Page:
Keywords: [ Vision ] [ Machine Learning ] [ Kernel Methods ] [ Optimization ] [ Theory ] [ Deep Learning ]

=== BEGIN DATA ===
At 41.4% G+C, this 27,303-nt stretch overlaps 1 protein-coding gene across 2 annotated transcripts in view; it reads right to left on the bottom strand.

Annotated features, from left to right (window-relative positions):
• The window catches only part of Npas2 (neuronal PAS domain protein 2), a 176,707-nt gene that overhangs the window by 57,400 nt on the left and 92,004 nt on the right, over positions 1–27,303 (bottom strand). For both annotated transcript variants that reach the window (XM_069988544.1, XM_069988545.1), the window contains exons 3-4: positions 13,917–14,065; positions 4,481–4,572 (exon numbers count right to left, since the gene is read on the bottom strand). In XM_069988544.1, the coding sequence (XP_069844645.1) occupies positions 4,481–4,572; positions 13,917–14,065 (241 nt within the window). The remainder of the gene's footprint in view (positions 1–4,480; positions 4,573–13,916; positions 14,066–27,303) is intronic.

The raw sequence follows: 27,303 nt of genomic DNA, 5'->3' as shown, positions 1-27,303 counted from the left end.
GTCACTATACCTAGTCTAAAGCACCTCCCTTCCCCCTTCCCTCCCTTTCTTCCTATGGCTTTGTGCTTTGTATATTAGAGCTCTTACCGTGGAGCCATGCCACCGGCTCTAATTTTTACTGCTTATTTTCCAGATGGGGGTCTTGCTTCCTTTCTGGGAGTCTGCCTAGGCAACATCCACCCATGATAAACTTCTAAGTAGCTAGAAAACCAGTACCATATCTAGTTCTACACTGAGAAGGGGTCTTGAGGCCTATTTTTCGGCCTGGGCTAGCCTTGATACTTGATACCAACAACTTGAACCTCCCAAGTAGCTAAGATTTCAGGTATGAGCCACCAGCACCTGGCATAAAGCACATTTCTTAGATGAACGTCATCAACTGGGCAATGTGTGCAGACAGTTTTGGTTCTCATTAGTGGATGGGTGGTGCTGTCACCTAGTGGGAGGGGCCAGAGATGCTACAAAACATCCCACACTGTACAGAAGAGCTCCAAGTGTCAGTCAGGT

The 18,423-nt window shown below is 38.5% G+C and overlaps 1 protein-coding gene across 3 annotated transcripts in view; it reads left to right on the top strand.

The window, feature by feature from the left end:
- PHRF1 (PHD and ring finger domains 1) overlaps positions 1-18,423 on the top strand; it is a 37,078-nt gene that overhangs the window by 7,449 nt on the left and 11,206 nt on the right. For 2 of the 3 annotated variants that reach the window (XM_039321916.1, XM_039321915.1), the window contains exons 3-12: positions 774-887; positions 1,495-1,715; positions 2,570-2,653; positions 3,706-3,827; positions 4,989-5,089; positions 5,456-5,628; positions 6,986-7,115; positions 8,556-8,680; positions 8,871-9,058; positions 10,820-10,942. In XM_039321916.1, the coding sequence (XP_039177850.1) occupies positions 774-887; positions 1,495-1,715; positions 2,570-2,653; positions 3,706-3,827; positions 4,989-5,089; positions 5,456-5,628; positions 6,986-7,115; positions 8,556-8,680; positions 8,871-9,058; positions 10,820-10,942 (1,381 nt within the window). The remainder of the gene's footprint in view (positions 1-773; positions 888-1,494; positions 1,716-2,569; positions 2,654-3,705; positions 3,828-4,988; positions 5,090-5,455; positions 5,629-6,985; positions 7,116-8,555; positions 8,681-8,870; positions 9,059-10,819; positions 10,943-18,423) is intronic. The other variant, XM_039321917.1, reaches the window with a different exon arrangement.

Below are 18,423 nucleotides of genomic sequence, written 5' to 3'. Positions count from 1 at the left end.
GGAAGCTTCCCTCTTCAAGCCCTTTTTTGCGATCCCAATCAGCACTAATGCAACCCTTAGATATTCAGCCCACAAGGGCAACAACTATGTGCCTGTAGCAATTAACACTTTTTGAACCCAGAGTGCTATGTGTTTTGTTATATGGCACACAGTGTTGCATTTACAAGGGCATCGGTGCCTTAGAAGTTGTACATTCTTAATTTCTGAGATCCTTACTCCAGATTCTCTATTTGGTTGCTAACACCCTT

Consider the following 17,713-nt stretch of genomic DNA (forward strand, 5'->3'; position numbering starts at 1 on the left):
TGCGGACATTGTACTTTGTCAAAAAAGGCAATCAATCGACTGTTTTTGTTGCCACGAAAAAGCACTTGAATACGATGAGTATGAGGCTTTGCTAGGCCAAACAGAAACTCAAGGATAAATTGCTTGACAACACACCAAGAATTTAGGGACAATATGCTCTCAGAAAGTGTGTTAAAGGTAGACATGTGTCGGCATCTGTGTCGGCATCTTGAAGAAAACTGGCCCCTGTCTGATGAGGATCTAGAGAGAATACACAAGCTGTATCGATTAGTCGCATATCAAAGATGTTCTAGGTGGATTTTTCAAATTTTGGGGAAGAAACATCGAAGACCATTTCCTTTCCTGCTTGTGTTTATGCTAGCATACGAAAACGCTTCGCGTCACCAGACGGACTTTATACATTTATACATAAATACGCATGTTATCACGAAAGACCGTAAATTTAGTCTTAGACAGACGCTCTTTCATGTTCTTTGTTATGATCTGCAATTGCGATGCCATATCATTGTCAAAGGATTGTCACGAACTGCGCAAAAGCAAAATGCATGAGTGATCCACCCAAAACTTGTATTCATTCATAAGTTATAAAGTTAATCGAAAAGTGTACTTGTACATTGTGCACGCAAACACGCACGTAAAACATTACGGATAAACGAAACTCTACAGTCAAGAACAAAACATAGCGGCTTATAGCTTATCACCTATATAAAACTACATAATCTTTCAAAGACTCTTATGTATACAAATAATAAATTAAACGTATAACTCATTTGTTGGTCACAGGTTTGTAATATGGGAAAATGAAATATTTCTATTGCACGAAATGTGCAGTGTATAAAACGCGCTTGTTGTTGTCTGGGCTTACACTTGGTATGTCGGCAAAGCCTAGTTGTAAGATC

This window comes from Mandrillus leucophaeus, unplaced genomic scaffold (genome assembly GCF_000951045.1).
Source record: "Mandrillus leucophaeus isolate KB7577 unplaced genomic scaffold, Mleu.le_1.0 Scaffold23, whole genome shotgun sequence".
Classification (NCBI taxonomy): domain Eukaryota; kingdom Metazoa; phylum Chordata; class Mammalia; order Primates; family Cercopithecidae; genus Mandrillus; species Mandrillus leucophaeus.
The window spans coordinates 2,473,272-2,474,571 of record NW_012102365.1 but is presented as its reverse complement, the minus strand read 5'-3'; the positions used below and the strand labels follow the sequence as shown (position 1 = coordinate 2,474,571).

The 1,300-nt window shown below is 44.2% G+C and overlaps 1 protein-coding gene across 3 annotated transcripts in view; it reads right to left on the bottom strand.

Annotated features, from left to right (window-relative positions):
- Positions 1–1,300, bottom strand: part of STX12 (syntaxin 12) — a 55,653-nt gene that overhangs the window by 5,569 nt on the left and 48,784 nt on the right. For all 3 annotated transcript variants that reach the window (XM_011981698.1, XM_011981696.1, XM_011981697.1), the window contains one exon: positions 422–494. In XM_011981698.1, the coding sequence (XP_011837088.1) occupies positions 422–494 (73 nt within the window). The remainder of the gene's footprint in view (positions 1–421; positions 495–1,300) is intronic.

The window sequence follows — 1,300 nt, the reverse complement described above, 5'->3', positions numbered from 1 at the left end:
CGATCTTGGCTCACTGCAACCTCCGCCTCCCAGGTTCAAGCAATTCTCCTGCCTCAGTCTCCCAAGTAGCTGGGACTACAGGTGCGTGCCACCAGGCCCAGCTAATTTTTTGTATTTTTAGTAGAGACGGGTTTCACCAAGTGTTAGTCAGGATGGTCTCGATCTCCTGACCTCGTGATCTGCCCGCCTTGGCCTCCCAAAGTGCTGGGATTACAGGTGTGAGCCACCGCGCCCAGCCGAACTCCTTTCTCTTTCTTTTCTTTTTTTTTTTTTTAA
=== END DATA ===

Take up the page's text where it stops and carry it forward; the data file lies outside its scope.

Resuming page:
Neural networks have been shown to outperform kernel methods in practice (including neural tangent kernels). Most theoretical explanations of this performance gap focus on learning a complex hypothesis class; in some cases, it is unclear whether this hypothesis class captures realistic data. In this work, we propose a related, but alternative, explanation for this performance gap in the image classification setting, based on finding a sparse signal in the presence of noise. Specifically, we prove that, for a simple data distribution with sparse signal amidst high-variance noise, a simple convolutional neural network trained using stochastic gradient descent learns to threshold out the noise and find the signal. On the other hand, the corresponding neural tangent kernel, with a fixed set of predetermined features, is unable to adapt to the signal in this manner. We supplement our theoretical results by demonstrating this phenomenon empirically: in CIFAR-10 and MNIST images with various backgrounds, as the background noise increases in intensity, a CNN's performance stays relatively robust, whereas its corresponding neural tangent kernel sees a notable drop in performance. We therefore propose the "local signal adaptivity" (LSA) phenomenon as one explanation for the superiority of neural networks over kernel methods.